Finding our way through the curriculum maze


455784008_209bd11db9_zThe other day I plumped up my pillow, grabbed my favorite fleece, and settled in to read yet another article/commentary/opinion piece about the Common Core. I was asleep by the third paragraph. But, 45 minutes later, my newly recharged brain was swirling with visions of curriculum that are creative, exciting, engaging, and meaningful! (Modest, aren’t I?)

These unit ideas are all based on current issues or problems that local or global communities are facing or will face in the not too distant future. Issues and problems that engage our middle level students because they are about real life issues, offering our students opportunities to both find and solve problems. Real life, real learning. (And yes, I am serious about these ideas. But they are only examples. You can come up with your own ideas from your own community.)

Unit #1—On Thin Ice. I’ve always lived in northern states with lots of snow and ice. For the last 30 years I’ve watched and marveled at Mainer’s who insist on taking their cars and trucks on (supposedly) frozen lakes and rivers.  Honestly, I don’t understand why anyone would drive a $25,000 truck on lake ice if there was the remotest possibility of it plunging through!  And that isn’t even considering the safety issue of humans getting dunked or worse. This happens in hundreds of small towns in the U.S., maybe beyond. And there are dozens of questions to answer. Are there different kinds of ice? Do different bodies of water freeze differently? What are the conditions that inhibit ice formation? What about the insulating factor of snow on ice? How thick does ice have to be to support a truck, snowmobile, ice shack, or a person? Lots of other issues as well—What are the social aspects of ice fishing? What are the economic implications of ice fishing in northern climates (say Maine, Minnesota, and Michigan)? How has climate change influenced the number of days of safe ice for on-ice activities? What are the predictions for such in 2028? (For warmer states, this unit could also be a cultural study of this unique behavior.) Doesn’t this sound like the beginning of an interesting unit of study?

Unit #2—And You Think You Have Trash! The March 2011 Japanese Tsunami, as devastating as it was to Japan, has had global implications. For example, a 185 ton pier (65 feet long by 20 feet wide by 7.5 feet high) that washed up in Olympic National Park in Washington state in December 2012 is particularly troublesome, not only for the pollution that the pier is causing as it breaks up and releases its styrofoam core. More importantly, are the potentially invasive species that are attached to the pier and threaten the fragile ecosystem where it landed. The intertidal area of the Olympic Coast is home to the most diverse ecosystem of marine invertebrates and seaweeds on the west coast of North America; this is being threatened by the many species attached to the pier. Here are some potential questions—What currents and weather allowed this gigantic pier to move from Japan to the Washington coast? What species are unique to the Olympic Coast and what species are attached to the pier? How will each set of species interact? What responsibility does the Japanese government have for any potential Tsunami-caused damage in the U.S. or other countries? What types of debris from Japan has found its way to other locations in the world and what have been the implications? On a larger scale, what do scientists know and what are they doing about the massive amounts of trash floating in the world’s oceans…and how could that affect humans?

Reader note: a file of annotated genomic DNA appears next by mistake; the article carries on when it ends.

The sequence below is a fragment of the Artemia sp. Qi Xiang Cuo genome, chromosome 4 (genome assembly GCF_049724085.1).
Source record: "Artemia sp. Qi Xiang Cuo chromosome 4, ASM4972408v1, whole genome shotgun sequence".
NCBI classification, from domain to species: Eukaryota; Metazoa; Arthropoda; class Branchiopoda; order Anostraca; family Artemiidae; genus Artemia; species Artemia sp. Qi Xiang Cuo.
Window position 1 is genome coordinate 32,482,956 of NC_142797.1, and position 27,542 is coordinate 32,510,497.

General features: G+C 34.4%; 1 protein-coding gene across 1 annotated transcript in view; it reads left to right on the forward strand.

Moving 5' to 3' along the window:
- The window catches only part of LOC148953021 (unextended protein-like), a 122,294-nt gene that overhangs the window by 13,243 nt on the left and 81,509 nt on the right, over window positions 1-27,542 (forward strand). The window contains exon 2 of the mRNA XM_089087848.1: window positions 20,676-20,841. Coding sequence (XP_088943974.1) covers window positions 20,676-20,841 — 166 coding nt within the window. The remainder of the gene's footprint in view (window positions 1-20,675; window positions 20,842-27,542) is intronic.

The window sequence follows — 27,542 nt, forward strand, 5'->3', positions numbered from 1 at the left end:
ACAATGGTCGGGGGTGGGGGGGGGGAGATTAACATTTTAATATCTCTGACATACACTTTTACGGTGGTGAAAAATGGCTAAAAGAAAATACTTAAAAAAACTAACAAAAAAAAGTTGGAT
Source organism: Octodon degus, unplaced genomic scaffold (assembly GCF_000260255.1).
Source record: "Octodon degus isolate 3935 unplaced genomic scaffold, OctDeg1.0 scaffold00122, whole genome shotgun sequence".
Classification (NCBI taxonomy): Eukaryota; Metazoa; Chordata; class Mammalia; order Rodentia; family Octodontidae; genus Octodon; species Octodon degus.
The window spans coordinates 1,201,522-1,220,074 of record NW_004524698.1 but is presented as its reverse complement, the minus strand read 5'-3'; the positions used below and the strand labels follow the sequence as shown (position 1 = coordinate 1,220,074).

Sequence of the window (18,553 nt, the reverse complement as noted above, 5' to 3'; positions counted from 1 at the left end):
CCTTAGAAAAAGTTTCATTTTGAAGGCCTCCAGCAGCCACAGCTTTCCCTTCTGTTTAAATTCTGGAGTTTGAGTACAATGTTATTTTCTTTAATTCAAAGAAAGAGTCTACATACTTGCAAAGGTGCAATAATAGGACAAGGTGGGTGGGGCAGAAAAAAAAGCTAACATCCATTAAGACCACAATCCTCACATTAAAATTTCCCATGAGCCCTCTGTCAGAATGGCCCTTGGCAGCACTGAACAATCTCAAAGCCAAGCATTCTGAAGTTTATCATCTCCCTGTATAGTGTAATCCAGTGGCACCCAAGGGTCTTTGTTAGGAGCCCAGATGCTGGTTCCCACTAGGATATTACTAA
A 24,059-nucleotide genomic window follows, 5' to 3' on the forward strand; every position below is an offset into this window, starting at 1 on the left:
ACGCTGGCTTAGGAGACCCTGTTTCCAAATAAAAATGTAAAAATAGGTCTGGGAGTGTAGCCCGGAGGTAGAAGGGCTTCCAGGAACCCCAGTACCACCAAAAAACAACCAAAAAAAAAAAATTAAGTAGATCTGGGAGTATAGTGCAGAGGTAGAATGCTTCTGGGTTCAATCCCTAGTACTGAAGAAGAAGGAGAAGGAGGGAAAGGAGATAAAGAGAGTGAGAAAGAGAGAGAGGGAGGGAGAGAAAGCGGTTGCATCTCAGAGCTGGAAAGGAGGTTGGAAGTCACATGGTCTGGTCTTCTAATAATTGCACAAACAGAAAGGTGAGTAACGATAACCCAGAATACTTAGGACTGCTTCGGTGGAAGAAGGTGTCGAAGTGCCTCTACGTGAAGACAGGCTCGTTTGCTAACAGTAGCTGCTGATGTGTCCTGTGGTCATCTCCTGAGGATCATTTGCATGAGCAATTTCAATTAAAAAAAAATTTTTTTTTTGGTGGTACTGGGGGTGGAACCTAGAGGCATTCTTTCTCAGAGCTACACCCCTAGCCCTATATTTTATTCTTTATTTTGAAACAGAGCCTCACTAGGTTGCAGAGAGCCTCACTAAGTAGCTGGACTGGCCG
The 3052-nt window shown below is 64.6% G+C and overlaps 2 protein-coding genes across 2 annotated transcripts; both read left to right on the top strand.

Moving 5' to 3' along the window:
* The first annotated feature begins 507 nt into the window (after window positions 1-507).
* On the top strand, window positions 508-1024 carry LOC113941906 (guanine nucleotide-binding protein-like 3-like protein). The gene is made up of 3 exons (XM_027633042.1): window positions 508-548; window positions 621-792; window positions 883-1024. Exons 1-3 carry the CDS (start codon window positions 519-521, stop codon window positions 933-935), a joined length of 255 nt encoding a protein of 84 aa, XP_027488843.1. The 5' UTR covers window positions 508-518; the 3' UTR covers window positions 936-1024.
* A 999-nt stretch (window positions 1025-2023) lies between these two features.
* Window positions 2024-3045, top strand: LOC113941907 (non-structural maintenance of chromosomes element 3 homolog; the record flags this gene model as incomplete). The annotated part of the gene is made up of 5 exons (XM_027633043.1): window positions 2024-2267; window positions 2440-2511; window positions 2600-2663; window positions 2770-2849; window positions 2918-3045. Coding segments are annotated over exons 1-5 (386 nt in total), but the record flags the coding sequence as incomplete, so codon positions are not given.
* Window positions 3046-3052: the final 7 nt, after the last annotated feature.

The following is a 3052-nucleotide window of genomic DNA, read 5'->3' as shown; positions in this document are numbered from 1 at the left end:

And several other ideas for developing DIY units—Google Art Project (visit the most famous art galleries in the world); Snapshot Serengeti (visit this site for dozens of web-based Citizen Science projects); Discovering Lance Armstrong (Why did Lance Armstrong dope, why did he lie about it, and what are the implications for what he has done? Lots of opportunities here from studying the history of Armstrong’s racing career, the geography of the racing venues, the science of racing and inevitably the science of doping, and the ethical issues of the doping and Armstrong’s actions then and now).

Please note that my questions have only scratched the surface. Lots of other questions to ask and answer. Collectively, each “unit” will include critical thinking, problem finding and solving, creative and critical thinking. Oh yeah, and massive amounts of content and skills from math, art, science, foreign language, social studies, language arts, and so much more. The magic window into these types of units of study for those of us lucky to live in Maine with one-to-one programs in every middle level school is of course, Internet access. And that adds another level of complexity…and opportunity.

No doubt that I need to learn more about the Common Core and how it can help improve curriculum for all students. Will the Common Core solidify even more “test prep” or will it move us in the direction of more student-generated, project-based, and real world learning that it promises?

But for now, I’m headed back to the couch for er…some more thinking time about this vexing issue!

My challenge for you…what type of unit could you and your students develop around a locally engaging or globally relevant topic? Please respond in the comments section below.

Photo cc licensed (BY) flickr photo shared by Fatboo


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